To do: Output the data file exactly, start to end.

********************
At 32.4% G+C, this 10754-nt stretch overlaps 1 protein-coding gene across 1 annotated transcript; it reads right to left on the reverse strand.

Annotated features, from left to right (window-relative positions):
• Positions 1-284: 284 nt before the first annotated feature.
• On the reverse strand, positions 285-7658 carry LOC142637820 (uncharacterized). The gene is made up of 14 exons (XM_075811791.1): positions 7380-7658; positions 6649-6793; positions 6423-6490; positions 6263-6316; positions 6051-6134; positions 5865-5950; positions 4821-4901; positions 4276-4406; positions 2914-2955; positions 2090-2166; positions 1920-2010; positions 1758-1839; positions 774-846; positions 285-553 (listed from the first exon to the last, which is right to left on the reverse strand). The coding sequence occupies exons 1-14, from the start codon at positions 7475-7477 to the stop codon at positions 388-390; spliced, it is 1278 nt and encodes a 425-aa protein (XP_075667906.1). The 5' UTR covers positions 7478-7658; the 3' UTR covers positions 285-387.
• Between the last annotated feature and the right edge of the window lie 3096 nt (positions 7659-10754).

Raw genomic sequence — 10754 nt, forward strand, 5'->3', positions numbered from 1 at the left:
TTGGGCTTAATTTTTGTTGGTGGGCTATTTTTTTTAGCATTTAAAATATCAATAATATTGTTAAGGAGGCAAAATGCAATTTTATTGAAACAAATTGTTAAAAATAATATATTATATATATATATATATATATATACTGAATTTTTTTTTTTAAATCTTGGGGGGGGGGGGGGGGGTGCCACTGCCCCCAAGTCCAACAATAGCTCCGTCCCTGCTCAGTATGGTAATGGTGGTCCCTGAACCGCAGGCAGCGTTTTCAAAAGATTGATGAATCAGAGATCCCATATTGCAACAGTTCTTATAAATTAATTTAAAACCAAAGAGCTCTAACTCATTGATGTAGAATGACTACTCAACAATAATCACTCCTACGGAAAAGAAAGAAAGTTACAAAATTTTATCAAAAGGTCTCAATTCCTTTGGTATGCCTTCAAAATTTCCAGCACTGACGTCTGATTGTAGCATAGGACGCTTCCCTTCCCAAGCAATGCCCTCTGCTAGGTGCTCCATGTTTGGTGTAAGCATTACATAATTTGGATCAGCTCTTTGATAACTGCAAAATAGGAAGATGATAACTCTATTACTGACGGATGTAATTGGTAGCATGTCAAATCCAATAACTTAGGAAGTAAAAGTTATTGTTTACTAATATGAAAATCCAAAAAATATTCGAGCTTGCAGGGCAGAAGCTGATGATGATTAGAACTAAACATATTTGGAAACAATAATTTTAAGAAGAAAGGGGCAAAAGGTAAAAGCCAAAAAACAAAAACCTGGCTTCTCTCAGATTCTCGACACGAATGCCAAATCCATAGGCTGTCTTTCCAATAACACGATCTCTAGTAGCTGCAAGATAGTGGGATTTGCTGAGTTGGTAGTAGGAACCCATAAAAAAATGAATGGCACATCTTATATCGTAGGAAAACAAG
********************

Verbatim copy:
At 32.4% G+C, this 10754-nt stretch overlaps 1 protein-coding gene across 1 annotated transcript; it reads right to left on the reverse strand.

Annotated features, from left to right (window-relative positions):
• Positions 1-284: 284 nt before the first annotated feature.
• On the reverse strand, positions 285-7658 carry LOC142637820 (uncharacterized). The gene is made up of 14 exons (XM_075811791.1): positions 7380-7658; positions 6649-6793; positions 6423-6490; positions 6263-6316; positions 6051-6134; positions 5865-5950; positions 4821-4901; positions 4276-4406; positions 2914-2955; positions 2090-2166; positions 1920-2010; positions 1758-1839; positions 774-846; positions 285-553 (listed from the first exon to the last, which is right to left on the reverse strand). The coding sequence occupies exons 1-14, from the start codon at positions 7475-7477 to the stop codon at positions 388-390; spliced, it is 1278 nt and encodes a 425-aa protein (XP_075667906.1). The 5' UTR covers positions 7478-7658; the 3' UTR covers positions 285-387.
• Between the last annotated feature and the right edge of the window lie 3096 nt (positions 7659-10754).

Raw genomic sequence — 10754 nt, forward strand, 5'->3', positions numbered from 1 at the left:
TTGGGCTTAATTTTTGTTGGTGGGCTATTTTTTTTAGCATTTAAAATATCAATAATATTGTTAAGGAGGCAAAATGCAATTTTATTGAAACAAATTGTTAAAAATAATATATTATATATATATATATATATATATACTGAATTTTTTTTTTTAAATCTTGGGGGGGGGGGGGGGGGTGCCACTGCCCCCAAGTCCAACAATAGCTCCGTCCCTGCTCAGTATGGTAATGGTGGTCCCTGAACCGCAGGCAGCGTTTTCAAAAGATTGATGAATCAGAGATCCCATATTGCAACAGTTCTTATAAATTAATTTAAAACCAAAGAGCTCTAACTCATTGATGTAGAATGACTACTCAACAATAATCACTCCTACGGAAAAGAAAGAAAGTTACAAAATTTTATCAAAAGGTCTCAATTCCTTTGGTATGCCTTCAAAATTTCCAGCACTGACGTCTGATTGTAGCATAGGACGCTTCCCTTCCCAAGCAATGCCCTCTGCTAGGTGCTCCATGTTTGGTGTAAGCATTACATAATTTGGATCAGCTCTTTGATAACTGCAAAATAGGAAGATGATAACTCTATTACTGACGGATGTAATTGGTAGCATGTCAAATCCAATAACTTAGGAAGTAAAAGTTATTGTTTACTAATATGAAAATCCAAAAAATATTCGAGCTTGCAGGGCAGAAGCTGATGATGATTAGAACTAAACATATTTGGAAACAATAATTTTAAGAAGAAAGGGGCAAAAGGTAAAAGCCAAAAAACAAAAACCTGGCTTCTCTCAGATTCTCGACACGAATGCCAAATCCATAGGCTGTCTTTCCAATAACACGATCTCTAGTAGCTGCAAGATAGTGGGATTTGCTGAGTTGGTAGTAGGAACCCATAAAAAAATGAATGGCACATCTTATATCGTAGGAAAACAAG